Standard conceptualizations of culture account for both tradition and, seemingly inevitably, progression as a function of passing time. In his analysis, however, Snead establishes white/European culture and black culture in a condition of opposites: whereas an impulse to transform imbibes white culture, a comfort with repetition characterizes black culture. Although ethnocentric observers like Hegel might conflate a penchant for repetition with “backwardness,” I think that, juxtaposed with white cultural flightiness, black repetition indicates soundness in identity (Snead 63).
General invocations of white culture often exist in vague, yet deeply held, sentiments—like those expressed by white folks whose historical miseducation enables them to cherish, albeit inappropriately, Confederate iconography.
As Snead writes, “‘Coming-to-terms’ may mean denial or acceptance, repression or highlighting, but in any case transformation is culture’s response to its own apprehension of repetition,” (59). This white impulse to move quickly leaves little room for self-reflection; indeed, I think you can definitively argue a link between the white obsession with transformation and white historical illiteracy, illuminated, for instance, by contestation over slavery being the cause of the Civil War.
The juxtaposition of white transformation and black repetition similarly lends itself to metaphors aligning white culture with a nervous, apprehensive pre-teen attempting to navigate and test potential identities, while positing black culture as an assured upperclassmen, confident and steadfast in core principles (can you tell I just saw Eighth Grade? Haha sorry). Perhaps, within the framework of American culture(s), the white-transformation, black-repetition distinction comes from the fact that the definition of ‘whiteness’ and the privileges that it carries has a much more fluid existence than the definition of ‘blackness.’ Over US history, whiteness has expanded and constricted both to encompass and expel, for instance, Irish, Italian, and different subgroups of Asian and Latinx folks, as convenient or expedient; the most consistent definition of whiteness has been in opposition to blackness. Whiteness has maintained such fluid boundaries that the privilege it carries can be extended or taken away almost on a whim; in America, however, blackness carries with it a history as a label imposed for the purpose of subjugation. By this standard, anyone who fall into the constructed category of black (i.e. anyone who does not have white passing ability) finds themselves forever barred from the privileges inherent in whiteness.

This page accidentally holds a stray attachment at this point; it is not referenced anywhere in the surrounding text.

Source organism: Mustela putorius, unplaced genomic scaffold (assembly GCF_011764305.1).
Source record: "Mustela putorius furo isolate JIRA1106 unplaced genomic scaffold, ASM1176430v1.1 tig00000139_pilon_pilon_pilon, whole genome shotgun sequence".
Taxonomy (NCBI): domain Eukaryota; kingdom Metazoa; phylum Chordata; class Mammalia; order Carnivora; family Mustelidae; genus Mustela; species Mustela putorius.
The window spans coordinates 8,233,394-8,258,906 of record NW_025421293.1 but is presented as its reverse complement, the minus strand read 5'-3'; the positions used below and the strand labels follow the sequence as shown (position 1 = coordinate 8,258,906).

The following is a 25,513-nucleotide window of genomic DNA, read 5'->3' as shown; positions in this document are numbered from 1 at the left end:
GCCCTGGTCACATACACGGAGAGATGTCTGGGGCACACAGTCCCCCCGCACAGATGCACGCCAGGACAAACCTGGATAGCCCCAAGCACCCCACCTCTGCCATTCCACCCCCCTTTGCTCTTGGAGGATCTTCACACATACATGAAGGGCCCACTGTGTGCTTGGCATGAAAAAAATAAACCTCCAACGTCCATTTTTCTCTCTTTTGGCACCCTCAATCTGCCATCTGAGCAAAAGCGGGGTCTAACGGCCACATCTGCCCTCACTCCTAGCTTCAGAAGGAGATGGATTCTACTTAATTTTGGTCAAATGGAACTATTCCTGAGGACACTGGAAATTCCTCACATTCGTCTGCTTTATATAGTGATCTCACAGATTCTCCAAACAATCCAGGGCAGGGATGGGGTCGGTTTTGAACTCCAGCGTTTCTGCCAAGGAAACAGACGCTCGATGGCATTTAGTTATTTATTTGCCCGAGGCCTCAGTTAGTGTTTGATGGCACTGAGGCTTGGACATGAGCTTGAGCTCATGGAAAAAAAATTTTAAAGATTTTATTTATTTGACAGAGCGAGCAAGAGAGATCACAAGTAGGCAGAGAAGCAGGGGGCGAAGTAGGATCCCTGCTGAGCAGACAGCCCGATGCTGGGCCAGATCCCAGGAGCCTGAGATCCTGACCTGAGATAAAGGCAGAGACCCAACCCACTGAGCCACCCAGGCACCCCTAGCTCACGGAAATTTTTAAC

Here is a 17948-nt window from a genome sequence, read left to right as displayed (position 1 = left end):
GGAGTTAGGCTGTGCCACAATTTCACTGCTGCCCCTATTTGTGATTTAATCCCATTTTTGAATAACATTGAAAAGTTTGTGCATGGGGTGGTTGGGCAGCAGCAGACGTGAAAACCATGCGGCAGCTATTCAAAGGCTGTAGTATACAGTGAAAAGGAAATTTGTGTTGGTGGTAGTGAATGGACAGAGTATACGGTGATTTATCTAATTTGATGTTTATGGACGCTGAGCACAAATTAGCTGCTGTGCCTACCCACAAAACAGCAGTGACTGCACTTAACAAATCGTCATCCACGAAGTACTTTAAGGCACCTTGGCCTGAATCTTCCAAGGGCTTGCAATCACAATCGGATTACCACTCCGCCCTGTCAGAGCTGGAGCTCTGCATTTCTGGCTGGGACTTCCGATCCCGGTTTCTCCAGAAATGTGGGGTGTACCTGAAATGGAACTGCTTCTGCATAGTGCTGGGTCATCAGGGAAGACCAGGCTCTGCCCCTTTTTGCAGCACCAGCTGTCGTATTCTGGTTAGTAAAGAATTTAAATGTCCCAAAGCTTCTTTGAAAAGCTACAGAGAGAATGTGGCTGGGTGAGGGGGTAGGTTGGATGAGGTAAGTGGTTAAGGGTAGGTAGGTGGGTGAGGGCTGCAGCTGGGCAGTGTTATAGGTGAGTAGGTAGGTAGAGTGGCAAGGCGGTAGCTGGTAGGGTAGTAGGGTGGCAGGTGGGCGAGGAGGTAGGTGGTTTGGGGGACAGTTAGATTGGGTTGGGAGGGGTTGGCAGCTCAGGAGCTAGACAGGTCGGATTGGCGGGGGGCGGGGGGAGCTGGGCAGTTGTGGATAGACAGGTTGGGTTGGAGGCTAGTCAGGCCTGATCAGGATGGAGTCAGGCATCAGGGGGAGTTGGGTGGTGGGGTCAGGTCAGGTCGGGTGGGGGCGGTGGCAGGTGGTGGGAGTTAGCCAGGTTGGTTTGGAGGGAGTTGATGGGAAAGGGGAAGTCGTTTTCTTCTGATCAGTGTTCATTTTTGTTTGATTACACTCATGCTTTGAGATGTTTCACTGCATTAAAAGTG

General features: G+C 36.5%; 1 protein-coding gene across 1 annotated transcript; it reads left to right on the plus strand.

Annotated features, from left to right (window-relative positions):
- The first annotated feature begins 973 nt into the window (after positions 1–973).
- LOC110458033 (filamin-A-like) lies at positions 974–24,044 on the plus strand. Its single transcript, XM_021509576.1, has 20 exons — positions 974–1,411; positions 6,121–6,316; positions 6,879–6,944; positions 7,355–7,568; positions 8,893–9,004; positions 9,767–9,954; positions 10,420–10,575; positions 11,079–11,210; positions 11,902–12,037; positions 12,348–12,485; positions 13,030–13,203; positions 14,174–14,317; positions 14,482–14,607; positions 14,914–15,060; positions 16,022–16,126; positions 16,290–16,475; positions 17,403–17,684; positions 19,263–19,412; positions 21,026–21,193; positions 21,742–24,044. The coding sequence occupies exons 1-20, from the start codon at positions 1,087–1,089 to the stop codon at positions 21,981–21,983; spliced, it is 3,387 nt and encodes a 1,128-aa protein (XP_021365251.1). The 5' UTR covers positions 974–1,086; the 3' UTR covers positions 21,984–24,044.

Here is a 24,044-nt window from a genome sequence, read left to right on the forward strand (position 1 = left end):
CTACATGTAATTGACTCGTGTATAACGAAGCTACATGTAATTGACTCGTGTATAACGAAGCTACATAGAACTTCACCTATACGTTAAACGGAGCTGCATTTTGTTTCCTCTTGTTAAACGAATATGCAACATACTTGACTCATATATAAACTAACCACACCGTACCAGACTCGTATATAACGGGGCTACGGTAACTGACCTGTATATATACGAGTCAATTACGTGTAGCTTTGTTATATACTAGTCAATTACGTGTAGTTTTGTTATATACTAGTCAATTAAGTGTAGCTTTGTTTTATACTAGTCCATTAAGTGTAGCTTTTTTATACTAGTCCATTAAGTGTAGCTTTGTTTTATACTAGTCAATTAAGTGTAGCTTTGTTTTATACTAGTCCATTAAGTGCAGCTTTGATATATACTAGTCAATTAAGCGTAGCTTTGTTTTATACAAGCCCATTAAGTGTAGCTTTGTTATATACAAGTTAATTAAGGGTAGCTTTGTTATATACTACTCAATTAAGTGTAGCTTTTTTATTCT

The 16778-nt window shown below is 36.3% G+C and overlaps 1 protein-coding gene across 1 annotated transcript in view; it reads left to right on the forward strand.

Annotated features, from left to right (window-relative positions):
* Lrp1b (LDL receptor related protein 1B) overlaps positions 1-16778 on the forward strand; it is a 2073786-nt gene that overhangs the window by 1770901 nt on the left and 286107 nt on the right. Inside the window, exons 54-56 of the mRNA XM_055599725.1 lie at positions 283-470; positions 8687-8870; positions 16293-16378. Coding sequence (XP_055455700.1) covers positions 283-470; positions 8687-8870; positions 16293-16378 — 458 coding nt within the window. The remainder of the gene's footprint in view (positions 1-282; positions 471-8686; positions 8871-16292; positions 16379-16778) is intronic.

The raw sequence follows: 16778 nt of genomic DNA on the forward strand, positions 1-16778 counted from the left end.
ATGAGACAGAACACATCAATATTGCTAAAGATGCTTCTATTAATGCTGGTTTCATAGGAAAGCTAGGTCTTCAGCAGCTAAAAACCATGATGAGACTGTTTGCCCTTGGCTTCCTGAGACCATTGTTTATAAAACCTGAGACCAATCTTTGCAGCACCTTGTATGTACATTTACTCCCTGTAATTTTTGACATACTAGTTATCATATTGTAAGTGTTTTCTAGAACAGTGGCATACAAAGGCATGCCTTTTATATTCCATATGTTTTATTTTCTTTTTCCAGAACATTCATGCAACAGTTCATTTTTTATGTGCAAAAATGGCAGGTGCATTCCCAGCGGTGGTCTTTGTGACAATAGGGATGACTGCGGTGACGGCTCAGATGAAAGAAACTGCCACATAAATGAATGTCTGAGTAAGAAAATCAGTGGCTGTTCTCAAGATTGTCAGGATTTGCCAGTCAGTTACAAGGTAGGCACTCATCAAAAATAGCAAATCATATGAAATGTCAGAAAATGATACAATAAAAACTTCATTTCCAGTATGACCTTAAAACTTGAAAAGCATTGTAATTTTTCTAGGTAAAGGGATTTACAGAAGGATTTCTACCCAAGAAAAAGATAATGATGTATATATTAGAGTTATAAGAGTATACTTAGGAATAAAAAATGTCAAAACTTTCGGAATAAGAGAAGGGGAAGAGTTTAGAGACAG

I think that Black Panther touches on this peculiarity of blackness vs. whiteness in America during discussions on the distinct experiences of blackness in Wakanda, contrasted with the experiences of blackness in the United States. Understanding the unsettled nature of white culture demands an understanding of how blackness unifies. In America, white folks, to the extent that they personally value culture, typically identify with ethnic or religious groups, like their particular family’s Serbian heritage or Catholic background, for instance. To be white in America affords the privilege of, largely, not having to think about whiteness as an identity, as “white culture” simply exists synonymously with the dominant, hegemonic culture around which most institutions function. For black Americans with roots in, for instance, Sierra Lenore or the Caribbean, however, those distinctive cultural heritage coexist within a larger cultural community of non-white American attempting to work through a system generally built without them in mind. Thus, albeit through a history of oppression, the black identity exists more firmly and broadly than any catchall white identity, thereby allowing the users of this label to settle into their culture, know their history, and embrace a sense of repetition rooted in knowing themselves.